HEATHER-LYNN’S HABITAT: Helping hand for hatchlings
IT WAS AN ACT of killing that disgusted scores of people. In fact, some of the comments on social media sites were almost as vicious as the act that took the life of the female hawksbill turtle last week – the remains of which were left floating in the waters off Brownes Beach.
“These persons who are committing these acts (of poaching) and the persons who are supporting poaching through the purchase of meat or even through keeping quiet are in the minority of the population,” said deputy director of the Barbados Sea Turtle Project, Carla Daniel.
“The majority of Barbadians feel very strongly about our turtle population and very strongly about protecting them. There are lots of people who see the value of turtles.”
And last Saturday, concerned Barbadians turned up at the Richard Haynes Boardwalk in Hastings, Christ Church. And they were joined by like-minded visitors.
This week, Heather-Lynn’s Habitat features the final Barbados Museum & Historical Society turtle walk.
A TURTLE’S life is really, really hard.
A somewhat bleak synopsis provided by Carla Daniel of the Barbados Sea Turtle Project.
Maybe that was why the group of locals and visitors, who turned out for the Barbados Museum & Historical Society’s final turtle walk, held in conjunction with the Barbados Sea Turtle Project, cheered when every live hatchling was pulled from a 50-centimetre-deep nest on Saturday night and groaned when the few dead ones were brought out.
All in all, it was a fitting end to the museum’s turtle awareness programme because, despite not seeing an adult turtle, those who braved the threatening weather got the opportunity to cheer hundreds of hatchlings on their way into the water.
But then the reality hit home for some of the visitors who joined in the walk.
“One in one thousand?” asked a visiting couple who had joined the walkers as Daniel was excavating the nest.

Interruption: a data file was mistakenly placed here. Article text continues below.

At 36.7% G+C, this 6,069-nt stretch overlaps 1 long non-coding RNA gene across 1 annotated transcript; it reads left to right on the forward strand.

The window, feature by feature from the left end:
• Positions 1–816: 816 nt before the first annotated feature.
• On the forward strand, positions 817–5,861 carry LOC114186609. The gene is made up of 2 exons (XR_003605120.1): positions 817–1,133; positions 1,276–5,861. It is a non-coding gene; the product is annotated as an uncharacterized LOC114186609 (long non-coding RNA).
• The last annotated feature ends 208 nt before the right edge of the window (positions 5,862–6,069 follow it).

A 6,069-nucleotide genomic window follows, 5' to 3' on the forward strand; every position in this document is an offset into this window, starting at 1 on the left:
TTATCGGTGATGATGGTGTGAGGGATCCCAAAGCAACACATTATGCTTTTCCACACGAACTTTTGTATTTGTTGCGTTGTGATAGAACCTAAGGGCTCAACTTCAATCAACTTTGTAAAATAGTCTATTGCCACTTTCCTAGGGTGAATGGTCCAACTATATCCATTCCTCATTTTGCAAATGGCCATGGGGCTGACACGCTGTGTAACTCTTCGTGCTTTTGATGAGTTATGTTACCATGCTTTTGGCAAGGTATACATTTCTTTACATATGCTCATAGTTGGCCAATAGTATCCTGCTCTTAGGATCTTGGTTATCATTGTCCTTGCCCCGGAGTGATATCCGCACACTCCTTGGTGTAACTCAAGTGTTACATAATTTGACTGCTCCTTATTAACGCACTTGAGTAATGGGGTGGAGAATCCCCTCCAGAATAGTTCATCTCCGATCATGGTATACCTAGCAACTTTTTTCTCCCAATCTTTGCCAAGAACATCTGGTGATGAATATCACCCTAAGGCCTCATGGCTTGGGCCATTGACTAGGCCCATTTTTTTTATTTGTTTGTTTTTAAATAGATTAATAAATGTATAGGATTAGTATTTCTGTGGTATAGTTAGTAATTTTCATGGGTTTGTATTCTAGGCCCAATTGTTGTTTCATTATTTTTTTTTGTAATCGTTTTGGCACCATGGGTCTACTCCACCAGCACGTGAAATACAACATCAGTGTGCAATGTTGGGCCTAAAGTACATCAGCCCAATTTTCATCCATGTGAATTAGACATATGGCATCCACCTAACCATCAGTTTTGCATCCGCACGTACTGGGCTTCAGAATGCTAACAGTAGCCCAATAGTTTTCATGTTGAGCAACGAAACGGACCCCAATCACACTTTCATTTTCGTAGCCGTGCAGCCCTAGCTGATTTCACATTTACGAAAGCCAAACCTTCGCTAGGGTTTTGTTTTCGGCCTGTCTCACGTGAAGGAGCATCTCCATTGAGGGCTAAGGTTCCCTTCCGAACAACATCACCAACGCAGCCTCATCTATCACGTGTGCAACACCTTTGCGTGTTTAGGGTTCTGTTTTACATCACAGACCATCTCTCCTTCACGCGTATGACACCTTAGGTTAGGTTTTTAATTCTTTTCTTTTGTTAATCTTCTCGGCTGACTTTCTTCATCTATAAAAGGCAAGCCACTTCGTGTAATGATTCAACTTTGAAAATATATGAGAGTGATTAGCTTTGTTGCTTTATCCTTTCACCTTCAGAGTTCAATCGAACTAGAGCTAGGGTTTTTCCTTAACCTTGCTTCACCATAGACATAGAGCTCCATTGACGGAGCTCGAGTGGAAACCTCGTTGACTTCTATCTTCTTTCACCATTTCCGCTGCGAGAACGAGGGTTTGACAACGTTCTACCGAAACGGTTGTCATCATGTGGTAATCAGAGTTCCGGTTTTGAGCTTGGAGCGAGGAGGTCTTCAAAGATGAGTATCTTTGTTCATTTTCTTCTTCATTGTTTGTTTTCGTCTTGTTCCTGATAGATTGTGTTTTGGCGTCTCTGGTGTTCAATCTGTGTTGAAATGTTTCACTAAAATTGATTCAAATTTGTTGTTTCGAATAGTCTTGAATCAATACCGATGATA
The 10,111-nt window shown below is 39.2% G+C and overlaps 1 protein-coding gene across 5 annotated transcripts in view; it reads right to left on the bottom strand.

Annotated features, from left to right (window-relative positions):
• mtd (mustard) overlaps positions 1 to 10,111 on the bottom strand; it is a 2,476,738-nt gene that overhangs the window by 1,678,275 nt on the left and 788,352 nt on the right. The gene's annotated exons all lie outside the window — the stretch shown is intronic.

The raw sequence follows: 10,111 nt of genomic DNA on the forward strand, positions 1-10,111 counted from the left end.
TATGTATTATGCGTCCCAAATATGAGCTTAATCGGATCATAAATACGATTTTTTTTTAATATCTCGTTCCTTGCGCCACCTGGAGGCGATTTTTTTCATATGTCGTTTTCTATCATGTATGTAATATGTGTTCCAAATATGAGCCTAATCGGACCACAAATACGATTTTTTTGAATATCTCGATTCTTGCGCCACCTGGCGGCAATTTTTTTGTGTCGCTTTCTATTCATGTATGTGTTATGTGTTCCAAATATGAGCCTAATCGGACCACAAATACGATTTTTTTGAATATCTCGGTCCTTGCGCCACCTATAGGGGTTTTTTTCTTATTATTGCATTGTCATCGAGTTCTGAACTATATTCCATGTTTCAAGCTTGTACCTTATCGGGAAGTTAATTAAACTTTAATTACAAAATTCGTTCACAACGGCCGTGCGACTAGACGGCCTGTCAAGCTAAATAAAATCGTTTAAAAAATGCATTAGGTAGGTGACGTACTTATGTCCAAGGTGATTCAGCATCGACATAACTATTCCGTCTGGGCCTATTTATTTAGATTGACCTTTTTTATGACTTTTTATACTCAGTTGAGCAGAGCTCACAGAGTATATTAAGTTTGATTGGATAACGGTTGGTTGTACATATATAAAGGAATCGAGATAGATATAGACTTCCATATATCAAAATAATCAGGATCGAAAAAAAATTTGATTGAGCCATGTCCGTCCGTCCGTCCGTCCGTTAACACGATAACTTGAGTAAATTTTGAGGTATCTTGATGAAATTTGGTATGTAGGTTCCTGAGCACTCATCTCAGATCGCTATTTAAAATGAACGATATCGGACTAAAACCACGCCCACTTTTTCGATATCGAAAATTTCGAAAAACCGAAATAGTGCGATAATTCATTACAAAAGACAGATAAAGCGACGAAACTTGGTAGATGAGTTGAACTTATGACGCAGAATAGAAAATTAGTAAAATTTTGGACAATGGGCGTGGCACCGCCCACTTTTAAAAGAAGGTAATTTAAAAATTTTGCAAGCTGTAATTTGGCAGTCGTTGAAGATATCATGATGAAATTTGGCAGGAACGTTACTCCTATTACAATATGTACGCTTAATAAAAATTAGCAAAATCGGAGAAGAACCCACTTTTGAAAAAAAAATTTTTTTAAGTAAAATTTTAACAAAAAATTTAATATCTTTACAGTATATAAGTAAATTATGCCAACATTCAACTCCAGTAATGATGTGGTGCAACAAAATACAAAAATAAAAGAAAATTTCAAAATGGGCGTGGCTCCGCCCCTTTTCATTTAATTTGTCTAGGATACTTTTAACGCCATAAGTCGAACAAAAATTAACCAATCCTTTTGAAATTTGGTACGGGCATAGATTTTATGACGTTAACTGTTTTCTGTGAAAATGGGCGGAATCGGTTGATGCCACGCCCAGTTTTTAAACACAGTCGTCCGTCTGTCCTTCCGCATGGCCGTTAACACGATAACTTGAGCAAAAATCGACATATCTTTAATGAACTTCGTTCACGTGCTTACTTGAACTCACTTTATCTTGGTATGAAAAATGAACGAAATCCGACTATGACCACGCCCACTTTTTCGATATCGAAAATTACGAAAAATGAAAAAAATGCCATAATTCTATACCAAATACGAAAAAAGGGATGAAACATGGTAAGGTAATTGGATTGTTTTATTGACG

“And how many eggs do they lay, and how often? Does she come back to check on the eggs?” they further asked, before noting that they had spent some of their vacation swimming with the critically endangered species and really enjoyed the experience.
The night began with Daniel informing those who gathered at Hastings Rocks for the four-hour patrol that it was illegal to have, kill or export anything relating to sea turtles, and every act of poaching and killing had the potential to further endanger the species.
And despite the legislative protection, she said the marine species still faced a number of problems.
“There is the problem of the loss of nesting habitat. Beaches are getting narrower. Some of them are disappearing so turtles are finding it more and more difficult to find places to lay their eggs.
Hatchlings are having problems with disorientation.
“One of the other problems that we often have is bonfires. And nobody ever really thinks about them but bonfires are bad because you can put your fire right on top of a nest and then you have hard-boiled turtle eggs.
“The other thing is that it is a really bright light so if there are any nests close by, and the hatchlings come out, they will go straight to the fire and they can actually walk into the fire. And the bright light can deter females that want to come up to nest,” she said.
“So a turtle’s life is really, really hard,” Daniel stressed.
And, just when it looked like the walkers were about to end their night without being treated to the sight of a turtle, news reached the walkers that other volunteers with the project had discovered a nest of hatchlings.
Moments later, reports also came back that a number of hatchlings were emerging from a nest near Tapas.
“This is a really good nest,” said Daniel as she excavated that one.
There were 158 shells of which about ten were undeveloped eggs and fewer than that were dead in the nest which was laid on July 1.
Walkers formed a light-blocking semi-circle as the turtles were tipped out of their buckets and onto the sand to begin their transatlantic journey.